Director Joe Cornish is obviously a boy from the 80s and his latest film “Attack the Block” was certainly inspired by the likes of the GooniesGremlins (and its Z-list of derivates Critters, Ghoulies, Troll) or other 80s Monsters-films (even the soundtrack of this film seems to be reminiscent of the early Carpenter too). Not surprisingly Spielberg himself has chosen him to write his Adventures of Tintin.
All this retro-sci-fi sensibility is mixed up with the grittier settings of a typical British gang movie, like recent Harry Brown for example, just to mention one.

I must say it did take me quite a while to settle into the film, mainly because we are expected to like a gang of scumbags who attack people in the street at knifepoint and who speak with the uncompromising accents, only some of which I was able to fully understand.

And yet despite an early sequence where a nurse is assaulted (thus your liking for these kids reach rock bottom) director Cornish during the course of the film still manages to make these characters quite likeable and I guess that can only be considered an achievement. Obviously some of the credit has to be given to the realistic and natural performances from the gang of inexperienced actors, headed by the taciturn Moses, perfectly played by John Boyega.

The film on the whole is probably way too silly to take any of the message underneath too seriously: in fact we are supposed to understand the motivations behind these street kids and even excuse the gang’s behaviours. The film tells us that their resentment is justified by the fact that they are just unlucky kids who are not given a chance by the system.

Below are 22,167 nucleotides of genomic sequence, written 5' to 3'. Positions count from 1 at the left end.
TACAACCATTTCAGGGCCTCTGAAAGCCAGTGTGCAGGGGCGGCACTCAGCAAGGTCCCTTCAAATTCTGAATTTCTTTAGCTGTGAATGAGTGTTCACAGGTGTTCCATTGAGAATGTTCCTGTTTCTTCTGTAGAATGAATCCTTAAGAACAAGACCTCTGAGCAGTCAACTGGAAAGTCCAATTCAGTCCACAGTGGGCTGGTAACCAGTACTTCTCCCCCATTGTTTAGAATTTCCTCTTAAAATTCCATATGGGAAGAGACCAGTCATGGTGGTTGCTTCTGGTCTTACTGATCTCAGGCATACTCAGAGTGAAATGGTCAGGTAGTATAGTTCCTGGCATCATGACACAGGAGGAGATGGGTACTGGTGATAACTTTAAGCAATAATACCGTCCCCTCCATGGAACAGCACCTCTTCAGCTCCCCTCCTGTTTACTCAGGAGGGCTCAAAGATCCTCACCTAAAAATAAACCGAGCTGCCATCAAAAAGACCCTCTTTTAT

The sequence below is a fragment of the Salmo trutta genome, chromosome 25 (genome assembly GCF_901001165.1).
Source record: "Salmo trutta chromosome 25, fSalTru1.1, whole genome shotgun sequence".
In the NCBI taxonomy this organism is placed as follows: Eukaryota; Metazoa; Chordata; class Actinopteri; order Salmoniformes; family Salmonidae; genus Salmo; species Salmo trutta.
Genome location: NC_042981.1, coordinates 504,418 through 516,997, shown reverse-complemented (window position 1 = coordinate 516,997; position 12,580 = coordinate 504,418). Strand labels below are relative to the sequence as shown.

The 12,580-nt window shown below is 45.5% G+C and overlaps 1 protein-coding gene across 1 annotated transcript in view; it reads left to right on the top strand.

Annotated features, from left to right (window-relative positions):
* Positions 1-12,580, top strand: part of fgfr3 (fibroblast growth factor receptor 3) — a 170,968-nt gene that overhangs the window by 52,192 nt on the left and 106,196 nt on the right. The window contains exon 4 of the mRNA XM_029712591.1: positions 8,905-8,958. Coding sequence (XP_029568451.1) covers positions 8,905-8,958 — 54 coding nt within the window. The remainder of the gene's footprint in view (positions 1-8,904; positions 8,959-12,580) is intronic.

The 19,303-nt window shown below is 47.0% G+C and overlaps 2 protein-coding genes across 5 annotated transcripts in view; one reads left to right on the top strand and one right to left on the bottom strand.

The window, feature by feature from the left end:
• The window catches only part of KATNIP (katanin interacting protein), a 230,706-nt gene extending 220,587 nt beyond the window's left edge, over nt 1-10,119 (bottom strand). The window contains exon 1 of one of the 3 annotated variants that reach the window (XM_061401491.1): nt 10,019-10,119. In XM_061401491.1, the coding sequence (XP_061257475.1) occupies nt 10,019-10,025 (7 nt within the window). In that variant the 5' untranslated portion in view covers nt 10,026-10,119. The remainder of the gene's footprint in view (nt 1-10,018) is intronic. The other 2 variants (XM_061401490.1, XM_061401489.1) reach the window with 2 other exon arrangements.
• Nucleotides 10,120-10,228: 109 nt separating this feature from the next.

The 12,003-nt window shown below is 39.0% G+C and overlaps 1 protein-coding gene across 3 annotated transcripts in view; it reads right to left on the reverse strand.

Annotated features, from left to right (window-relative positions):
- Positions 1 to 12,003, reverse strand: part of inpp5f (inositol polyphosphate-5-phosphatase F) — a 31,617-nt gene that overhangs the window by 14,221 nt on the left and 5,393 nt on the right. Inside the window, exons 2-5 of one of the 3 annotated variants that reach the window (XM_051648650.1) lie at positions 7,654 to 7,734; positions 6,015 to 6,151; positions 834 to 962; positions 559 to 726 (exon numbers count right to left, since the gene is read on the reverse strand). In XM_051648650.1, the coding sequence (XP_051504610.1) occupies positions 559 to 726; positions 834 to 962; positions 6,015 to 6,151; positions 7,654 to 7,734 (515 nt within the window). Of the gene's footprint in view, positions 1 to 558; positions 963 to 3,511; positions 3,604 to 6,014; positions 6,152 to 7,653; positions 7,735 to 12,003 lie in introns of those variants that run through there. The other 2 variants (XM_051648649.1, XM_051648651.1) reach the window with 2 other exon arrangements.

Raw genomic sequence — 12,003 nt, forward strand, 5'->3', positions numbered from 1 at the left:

However, beyond this intellectual (and not-too-subtle) reading, “Attack the Block” is mainly a comedy  about aliens versus hoodies and that’s what people will take out of it. It is also a rather unusual mish-mash of genres and I must confess in the beginning I found it all bit jarring, but if you are willing to go with it and suspend your disbelief, I’m sure you’ll end up enjoying the ride.

In fact, just like in Gremlins, the film tries to combine comedy with horror the same way cult films like Shaun of the Dead had done years ago. However whist there are some genuinely funny bits in the film, they are never really out-loud moments, nor particularly memorable. Even Nick Frost‘s part in the film feels more a  last-minute addition to the script than rounded character, functional to the plot. And knowing how funny Nick Frost can be, it all seems like a bit of a waste.

As far as the scary sequences are concerned, some of them are skilfully choreographed, photographed and filmed and on the whole are quite effective, however I’m sure that an audience familiar with the horror genre will find them all pretty standard and never as scary as they should actually be.